AT&T Changes Life Insurance Promises To Retired Employees

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wall street journal How many retired AT&T . ran a story about
Workers found that they were told that life insurance programs would not be available, at least not at the same rate that workers were told.

As the Journal reported:

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AT&T’s decision to cut life insurance and death benefits from January 1 for many of the 220,000 retirees eligible for benefits has upset a generation of workers who say their former employer is reneging on a promise. Is.

The deduction does not apply to top executives who have life insurance under a separate company-paid program, which the company cannot reduce without their permission. AT&T will pay the heirs of Randall Stephenson, who left as chief executive in 2020, $3.6 million under a life-insurance plan reviewed by the board last year, securities filings show.

That’s a considerable fee, though hardly a corporate setback. A look back at history shows that one corporation after another has left pension responsibilities on a federal organization that raises them so that people don’t lose the support they expect as they age.

I sent questions to AT&T on Tuesday and received answers late on Wednesday. Here’s both and some analysis later. First, an overall description of the company:

“We are proud to be one of less than 10% of Fortune 100 companies in the U.S. that provide company-sponsored life insurance and death benefits to our retirees. Our comprehensive offering is still typically offered by others in the industry. benefits and we are subsidizing additional policies that these retirees can buy.

Now for the questions:

1. If workers are generally told they will receive $60K when they die (taking the example in the story), that would be about $12 billion in outstanding future liabilities, right?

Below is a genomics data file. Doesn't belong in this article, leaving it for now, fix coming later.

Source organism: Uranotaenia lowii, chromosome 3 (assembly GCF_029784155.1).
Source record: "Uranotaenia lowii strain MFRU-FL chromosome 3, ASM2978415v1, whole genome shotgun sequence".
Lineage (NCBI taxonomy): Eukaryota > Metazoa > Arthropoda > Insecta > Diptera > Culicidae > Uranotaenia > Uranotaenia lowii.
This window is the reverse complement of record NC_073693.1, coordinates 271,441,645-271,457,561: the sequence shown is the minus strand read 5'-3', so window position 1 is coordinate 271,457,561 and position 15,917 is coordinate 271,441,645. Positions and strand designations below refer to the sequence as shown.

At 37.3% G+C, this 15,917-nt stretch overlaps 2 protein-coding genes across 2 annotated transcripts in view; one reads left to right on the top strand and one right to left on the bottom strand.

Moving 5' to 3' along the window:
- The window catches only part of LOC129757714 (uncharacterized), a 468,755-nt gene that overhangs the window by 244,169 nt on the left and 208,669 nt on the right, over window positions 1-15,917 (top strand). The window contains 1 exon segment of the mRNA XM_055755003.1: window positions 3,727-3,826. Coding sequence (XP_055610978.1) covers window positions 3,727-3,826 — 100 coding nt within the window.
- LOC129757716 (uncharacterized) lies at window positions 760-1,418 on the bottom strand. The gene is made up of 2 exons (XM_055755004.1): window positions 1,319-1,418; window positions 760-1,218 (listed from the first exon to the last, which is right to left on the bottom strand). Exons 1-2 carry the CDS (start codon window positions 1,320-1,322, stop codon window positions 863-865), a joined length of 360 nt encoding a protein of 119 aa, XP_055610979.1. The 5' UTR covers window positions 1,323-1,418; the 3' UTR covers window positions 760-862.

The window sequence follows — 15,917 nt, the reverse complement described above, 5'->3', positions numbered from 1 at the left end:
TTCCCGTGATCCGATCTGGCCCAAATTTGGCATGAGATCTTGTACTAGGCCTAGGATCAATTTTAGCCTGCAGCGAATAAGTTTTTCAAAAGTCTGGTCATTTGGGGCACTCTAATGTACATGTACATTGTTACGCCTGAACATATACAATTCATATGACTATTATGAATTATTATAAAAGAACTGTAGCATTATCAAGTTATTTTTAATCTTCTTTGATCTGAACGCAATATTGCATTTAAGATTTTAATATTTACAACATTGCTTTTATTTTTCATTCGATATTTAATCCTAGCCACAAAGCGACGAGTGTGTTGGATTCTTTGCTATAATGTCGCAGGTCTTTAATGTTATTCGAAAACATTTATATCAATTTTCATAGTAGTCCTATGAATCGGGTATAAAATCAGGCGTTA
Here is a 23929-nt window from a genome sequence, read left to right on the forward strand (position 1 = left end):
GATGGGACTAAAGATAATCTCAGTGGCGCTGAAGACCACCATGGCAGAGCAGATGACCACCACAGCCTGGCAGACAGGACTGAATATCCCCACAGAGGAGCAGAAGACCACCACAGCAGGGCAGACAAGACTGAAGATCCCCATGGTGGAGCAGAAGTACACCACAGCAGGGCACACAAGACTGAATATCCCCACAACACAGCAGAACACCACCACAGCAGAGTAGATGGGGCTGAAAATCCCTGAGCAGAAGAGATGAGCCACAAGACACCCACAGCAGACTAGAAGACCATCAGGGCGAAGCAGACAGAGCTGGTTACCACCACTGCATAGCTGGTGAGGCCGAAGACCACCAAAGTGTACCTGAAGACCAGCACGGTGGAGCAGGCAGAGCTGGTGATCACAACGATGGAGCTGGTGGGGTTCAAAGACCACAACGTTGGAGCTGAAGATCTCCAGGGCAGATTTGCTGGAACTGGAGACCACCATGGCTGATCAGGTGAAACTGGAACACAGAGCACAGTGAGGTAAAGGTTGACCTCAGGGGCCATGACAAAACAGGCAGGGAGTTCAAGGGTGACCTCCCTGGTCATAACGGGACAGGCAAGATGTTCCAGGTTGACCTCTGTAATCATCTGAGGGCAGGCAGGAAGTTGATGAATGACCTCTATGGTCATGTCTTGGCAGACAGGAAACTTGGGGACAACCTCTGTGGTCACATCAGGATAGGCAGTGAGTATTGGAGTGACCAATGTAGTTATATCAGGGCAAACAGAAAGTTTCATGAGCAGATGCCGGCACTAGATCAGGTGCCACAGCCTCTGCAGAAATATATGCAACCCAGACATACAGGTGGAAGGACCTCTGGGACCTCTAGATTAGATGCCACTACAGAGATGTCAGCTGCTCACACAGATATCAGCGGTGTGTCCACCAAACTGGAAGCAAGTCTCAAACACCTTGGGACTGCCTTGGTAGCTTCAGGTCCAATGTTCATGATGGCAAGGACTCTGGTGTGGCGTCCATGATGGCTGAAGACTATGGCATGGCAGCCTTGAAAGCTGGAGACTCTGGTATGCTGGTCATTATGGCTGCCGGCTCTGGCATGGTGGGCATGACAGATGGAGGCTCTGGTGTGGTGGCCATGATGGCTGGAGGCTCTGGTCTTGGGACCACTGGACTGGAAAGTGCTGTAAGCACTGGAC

“This is wrong, it’s simple math that doesn’t acknowledge the many employment and labor agreements we have with our employees that are based on programs from the various legacy companies that now constitute AT&T. AT&T is not the same company today.” In addition, this oversimplification does not take into account common actuarial factors such as discount rate assumptions, time value of money and retired demographics. Retirement benefits that are offered to employees vary from company to company. was changed over time and the liability was much less than the figure you quoted.

2. Was the life insurance benefit offered dependent on people taking early retirement?

“We are proud to be one of less than 10% of Fortune 100 companies in America that provide company-sponsored life insurance and death benefits to our retirees. This life insurance benefit for retirees is one of the benefits offered to employees. benefits and was not in any way related to the “early retirement” or “voluntary separation” proposals.

3. Offering life insurance benefits usually means funding an insurance program with the expectation that the current dollar will grow. Did AT&T have an investment program?

“Our pension and OPEB payments are made from trusts that we fund for those purposes, last year in 2020, we paid out $5.1B in pension benefits and $1B in OPEB benefits – this is part of our free cash flow. To fund benefits for current and future retirees, for the full year 2020. Over the past 10 years (2011 to 2020), we paid out a total of more than $50 billion in pension benefits Divided roughly equally between the annuity and the lump sum, for only 500,000 retirees. In addition, we continue to subsidize medical coverage for approximately 370,000 retirees and their dependents.

4. How much is in the fund at present?

“As a publicly traded company, we report all of our financial obligations.”

5. What will be done with any invested funds after this year, when your company says it will no longer cover the insurance promise?